A frequent objection I hear from Digital Immigrant educators is “this approach is great for facts, but it would
n’twork for ‘my subject.'” Nonsense. This is just rationalization and lack of imagination. In my talks I now include “thought experiments” where I invite professors and teachers to suggest a subject or topic, and I attempt –on the spot — to invent a game or other Digital Native method for learning it. Classical philosophy? Create a game in which the philosophers debate and the learners have to pick out what each would say. The Holocaust? Create a simulation where students role-play the meeting at Wannsee, or one where they can experience the true horror of the camps, as opposed to the films like Schindler’s List. It’s just dumb (and lazy) of educators — not to mention ineffective — to presume that (despite their traditions) the Digital Immigrant way is the only way to teach, and that the Digital Natives’ “language” is not as capable as their own of encompassing any and every idea. —Marc Prensky —Digital Natives, Digital Immigrants (marcprensky.com)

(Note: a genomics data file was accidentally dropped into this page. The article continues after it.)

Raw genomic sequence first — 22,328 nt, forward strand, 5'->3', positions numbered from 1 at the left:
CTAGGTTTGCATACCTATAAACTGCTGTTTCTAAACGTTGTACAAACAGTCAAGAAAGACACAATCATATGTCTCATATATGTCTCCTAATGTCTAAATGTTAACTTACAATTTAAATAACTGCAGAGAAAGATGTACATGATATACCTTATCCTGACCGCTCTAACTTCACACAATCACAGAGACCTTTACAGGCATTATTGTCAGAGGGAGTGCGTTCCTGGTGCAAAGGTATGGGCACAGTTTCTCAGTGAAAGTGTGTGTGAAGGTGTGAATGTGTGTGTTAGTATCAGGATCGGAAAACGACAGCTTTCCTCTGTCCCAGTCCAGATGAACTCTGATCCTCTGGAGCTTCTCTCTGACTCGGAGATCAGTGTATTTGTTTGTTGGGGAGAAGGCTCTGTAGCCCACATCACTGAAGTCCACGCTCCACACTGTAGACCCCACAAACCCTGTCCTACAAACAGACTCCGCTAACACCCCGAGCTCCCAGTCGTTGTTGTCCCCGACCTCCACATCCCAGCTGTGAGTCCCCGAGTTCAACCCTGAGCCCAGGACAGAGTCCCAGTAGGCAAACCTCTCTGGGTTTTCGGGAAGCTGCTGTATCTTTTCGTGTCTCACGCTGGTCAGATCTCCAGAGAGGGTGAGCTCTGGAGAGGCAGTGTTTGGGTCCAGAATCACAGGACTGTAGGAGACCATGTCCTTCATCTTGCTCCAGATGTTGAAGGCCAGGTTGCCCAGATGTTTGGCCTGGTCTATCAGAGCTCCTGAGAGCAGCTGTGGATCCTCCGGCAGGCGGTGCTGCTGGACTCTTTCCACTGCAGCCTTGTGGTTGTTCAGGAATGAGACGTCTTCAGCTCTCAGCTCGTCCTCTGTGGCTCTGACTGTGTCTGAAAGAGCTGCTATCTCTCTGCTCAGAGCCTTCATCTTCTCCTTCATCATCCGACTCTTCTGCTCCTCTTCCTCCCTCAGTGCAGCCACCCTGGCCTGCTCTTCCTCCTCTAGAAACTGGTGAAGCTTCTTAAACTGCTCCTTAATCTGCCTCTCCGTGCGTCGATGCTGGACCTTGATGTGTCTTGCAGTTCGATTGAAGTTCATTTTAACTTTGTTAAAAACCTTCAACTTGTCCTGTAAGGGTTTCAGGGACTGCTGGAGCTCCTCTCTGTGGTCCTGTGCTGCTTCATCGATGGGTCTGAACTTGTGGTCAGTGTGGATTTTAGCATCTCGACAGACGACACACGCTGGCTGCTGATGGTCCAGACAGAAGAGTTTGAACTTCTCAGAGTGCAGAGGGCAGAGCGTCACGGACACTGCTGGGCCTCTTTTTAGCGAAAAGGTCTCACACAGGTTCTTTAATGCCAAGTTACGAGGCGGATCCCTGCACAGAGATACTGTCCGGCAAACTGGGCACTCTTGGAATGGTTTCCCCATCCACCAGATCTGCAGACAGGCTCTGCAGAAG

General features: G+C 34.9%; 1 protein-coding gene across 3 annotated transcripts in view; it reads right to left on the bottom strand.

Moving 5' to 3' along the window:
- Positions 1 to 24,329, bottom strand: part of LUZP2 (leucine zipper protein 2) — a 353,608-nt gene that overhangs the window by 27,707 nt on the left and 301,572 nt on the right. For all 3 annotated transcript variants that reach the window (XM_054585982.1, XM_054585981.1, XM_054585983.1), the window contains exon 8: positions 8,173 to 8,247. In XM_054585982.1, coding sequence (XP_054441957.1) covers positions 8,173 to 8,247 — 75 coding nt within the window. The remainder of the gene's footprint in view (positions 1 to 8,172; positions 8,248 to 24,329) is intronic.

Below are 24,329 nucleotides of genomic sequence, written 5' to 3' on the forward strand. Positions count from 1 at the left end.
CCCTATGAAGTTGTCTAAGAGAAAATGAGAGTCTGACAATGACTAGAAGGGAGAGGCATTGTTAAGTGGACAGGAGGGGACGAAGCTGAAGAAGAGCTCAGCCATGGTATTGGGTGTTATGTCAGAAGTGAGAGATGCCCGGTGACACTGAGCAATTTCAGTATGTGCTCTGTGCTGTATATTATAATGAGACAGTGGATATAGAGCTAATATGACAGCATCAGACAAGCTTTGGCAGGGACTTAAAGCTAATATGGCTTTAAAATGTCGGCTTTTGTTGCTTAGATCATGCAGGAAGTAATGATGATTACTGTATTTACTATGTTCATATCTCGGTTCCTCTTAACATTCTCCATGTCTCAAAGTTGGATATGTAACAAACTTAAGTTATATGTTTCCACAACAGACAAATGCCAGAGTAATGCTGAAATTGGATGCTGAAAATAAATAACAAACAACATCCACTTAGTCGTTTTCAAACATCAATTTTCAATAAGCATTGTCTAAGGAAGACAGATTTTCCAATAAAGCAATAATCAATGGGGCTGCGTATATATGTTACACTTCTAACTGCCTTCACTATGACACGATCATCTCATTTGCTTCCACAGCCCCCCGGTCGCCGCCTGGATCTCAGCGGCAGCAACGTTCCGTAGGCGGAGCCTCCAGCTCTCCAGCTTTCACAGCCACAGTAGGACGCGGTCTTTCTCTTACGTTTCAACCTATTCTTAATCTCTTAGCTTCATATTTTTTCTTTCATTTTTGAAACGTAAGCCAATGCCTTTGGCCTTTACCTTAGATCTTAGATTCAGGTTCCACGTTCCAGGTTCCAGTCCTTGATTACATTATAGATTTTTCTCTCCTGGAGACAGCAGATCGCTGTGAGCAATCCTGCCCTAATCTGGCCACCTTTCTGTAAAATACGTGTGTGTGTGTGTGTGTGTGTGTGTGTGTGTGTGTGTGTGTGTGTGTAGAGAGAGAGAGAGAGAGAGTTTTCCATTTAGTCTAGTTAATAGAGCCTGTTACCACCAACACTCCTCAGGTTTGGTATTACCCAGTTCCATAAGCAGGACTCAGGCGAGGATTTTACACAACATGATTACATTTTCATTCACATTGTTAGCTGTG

Extremely relevant when it was written in 2001, and still important now. When I recently gave a talk about simulations in Holocaust education, I didn’t mention this passage, but I probably should have.